Christian Science Monitor: Eric Raymond on open-source & why Microsoft’s business model will fail

“Open-source is not so new and wacky. The method for developing
it is remarkably similar to the one humankind has used since the
1600s to deal with complex problems that require precision: namely,
the critical peer-review process used in experimental science.
Every innovator is required to “show your work.”

“Microsoft’s business plan will fail in the first or second
quarter of 2001.
The logic goes like this: Microsoft depends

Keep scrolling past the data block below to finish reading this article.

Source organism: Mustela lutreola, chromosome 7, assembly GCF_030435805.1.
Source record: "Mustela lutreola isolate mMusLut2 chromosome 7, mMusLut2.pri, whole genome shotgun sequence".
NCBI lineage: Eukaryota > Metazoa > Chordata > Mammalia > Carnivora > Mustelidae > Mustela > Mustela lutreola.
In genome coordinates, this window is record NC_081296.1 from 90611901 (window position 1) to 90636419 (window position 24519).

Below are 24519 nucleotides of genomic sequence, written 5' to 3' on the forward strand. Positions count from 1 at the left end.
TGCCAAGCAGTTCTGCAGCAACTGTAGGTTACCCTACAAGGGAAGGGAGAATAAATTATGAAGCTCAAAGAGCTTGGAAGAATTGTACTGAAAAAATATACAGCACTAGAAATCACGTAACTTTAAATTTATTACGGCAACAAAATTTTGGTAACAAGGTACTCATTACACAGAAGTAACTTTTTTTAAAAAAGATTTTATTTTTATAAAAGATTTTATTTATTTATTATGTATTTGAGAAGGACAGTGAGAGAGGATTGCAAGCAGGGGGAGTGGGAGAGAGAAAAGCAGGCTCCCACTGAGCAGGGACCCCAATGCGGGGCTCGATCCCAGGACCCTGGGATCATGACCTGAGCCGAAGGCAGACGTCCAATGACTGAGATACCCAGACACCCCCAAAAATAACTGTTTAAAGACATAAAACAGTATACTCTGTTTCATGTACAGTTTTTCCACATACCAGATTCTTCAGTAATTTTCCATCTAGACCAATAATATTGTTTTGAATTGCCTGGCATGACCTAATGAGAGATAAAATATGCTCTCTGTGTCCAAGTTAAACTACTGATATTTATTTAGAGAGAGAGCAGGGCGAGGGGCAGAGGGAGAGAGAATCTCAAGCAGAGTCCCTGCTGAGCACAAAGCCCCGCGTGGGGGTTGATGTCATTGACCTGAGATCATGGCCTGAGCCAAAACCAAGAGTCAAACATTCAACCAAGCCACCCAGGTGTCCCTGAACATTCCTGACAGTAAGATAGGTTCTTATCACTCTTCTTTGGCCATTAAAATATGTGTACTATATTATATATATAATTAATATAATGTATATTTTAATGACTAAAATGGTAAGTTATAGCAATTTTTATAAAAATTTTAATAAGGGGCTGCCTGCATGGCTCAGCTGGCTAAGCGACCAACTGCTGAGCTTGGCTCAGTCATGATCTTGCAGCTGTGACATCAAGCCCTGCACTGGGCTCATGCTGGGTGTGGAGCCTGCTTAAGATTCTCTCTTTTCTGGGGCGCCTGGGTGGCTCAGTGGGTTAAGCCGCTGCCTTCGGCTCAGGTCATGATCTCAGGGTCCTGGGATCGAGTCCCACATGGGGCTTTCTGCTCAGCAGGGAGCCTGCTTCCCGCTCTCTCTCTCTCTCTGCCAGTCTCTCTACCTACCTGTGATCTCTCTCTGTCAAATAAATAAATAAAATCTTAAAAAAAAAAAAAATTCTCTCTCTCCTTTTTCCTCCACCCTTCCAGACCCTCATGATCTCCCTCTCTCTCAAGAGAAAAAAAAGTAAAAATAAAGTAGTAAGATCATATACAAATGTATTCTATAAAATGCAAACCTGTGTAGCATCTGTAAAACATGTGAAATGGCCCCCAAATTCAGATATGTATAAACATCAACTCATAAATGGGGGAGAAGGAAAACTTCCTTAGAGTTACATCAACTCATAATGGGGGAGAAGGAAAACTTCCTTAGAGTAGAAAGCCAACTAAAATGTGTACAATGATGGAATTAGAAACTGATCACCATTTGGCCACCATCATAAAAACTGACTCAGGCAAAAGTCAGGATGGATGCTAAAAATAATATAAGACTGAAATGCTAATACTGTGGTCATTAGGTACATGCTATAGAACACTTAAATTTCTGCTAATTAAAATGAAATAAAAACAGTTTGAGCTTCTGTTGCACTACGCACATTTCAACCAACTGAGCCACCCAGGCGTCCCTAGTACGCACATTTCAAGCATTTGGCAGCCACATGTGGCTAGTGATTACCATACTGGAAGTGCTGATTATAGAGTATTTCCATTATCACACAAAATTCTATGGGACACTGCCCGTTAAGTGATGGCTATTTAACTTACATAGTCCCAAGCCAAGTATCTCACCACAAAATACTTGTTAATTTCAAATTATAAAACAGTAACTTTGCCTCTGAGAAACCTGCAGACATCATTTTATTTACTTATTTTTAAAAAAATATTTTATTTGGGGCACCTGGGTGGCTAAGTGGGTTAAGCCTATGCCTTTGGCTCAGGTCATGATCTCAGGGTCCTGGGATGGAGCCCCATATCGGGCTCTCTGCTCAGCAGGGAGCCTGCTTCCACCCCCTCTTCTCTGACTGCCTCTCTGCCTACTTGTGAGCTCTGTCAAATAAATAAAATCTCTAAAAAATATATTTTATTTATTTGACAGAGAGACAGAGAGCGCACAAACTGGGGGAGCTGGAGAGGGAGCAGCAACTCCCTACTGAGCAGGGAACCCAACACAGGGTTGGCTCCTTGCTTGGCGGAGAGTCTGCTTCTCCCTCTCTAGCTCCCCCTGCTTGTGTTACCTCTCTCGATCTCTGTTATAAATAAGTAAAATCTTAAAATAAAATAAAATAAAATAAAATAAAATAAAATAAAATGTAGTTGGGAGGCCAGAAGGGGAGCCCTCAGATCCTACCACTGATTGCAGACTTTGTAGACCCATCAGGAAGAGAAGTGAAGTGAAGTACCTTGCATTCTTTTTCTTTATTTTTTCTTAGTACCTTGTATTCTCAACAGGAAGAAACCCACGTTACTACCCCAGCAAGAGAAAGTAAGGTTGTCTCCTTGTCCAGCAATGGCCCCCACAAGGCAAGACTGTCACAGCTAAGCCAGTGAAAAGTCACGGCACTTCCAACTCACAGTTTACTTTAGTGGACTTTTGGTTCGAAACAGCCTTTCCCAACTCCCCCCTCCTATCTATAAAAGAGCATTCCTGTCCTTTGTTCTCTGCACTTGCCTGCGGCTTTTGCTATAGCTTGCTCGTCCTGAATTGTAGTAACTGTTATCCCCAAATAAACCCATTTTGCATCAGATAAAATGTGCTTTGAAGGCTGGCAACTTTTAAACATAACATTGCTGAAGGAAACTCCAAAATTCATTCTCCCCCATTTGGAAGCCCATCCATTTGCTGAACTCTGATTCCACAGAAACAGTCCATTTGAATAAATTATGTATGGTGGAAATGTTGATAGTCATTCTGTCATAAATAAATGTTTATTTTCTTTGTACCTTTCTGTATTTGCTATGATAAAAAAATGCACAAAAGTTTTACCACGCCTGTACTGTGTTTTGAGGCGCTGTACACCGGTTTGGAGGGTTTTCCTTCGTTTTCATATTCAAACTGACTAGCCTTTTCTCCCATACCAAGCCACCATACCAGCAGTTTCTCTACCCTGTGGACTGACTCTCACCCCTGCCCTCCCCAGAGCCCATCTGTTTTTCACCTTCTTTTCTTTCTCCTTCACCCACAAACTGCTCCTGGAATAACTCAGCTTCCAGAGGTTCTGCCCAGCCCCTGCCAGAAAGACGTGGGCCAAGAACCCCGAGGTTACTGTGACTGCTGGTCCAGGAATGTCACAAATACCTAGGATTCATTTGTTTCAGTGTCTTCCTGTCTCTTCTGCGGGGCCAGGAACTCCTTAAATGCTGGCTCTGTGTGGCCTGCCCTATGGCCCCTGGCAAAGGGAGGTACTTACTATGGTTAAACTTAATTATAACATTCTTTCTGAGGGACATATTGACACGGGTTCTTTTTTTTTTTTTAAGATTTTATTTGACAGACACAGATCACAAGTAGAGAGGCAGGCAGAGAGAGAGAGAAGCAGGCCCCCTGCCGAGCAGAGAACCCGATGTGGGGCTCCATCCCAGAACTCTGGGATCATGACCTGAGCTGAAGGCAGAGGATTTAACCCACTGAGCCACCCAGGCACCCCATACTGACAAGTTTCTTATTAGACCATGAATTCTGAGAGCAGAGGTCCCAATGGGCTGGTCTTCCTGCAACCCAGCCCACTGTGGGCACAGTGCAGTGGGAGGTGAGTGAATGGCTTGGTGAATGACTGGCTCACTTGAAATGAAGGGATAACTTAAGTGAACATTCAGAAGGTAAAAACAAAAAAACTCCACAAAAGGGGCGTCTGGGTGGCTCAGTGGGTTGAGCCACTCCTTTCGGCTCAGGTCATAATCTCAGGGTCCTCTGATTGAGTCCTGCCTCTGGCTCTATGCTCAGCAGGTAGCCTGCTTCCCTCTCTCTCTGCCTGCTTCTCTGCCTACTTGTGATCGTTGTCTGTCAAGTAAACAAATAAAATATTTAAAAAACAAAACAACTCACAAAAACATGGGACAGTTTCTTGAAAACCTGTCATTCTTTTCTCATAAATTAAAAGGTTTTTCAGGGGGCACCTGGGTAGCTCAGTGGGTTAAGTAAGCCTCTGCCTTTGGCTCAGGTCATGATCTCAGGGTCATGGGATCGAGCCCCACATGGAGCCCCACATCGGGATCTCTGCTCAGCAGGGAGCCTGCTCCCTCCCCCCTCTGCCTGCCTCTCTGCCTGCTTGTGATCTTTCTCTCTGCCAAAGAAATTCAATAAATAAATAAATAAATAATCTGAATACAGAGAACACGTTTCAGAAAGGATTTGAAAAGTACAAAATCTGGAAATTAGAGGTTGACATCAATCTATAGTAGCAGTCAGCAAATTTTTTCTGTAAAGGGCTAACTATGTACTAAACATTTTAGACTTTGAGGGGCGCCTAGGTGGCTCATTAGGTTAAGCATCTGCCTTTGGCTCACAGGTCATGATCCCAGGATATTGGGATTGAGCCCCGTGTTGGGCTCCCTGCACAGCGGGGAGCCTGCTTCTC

on stock options to draw top talent. Stock options are an incentive
as long as Microsoft can continue increasing revenues. But what
happens if it can’t?”

“A big source of Microsoft revenue is Windows licensing through
OEMs (original equipment manufacturers, like Dell and Compaq). Now,
licenses for Windows cost the PC-makers between $70 and $80 per
box. As computers get cheaper and more powerful, he says, there
will come a time when the price of hardware falls below a threshold
that will make the Windows tax on each box too onerous for the OEMs
to bear. Raymond predicts this will occur in the first half of

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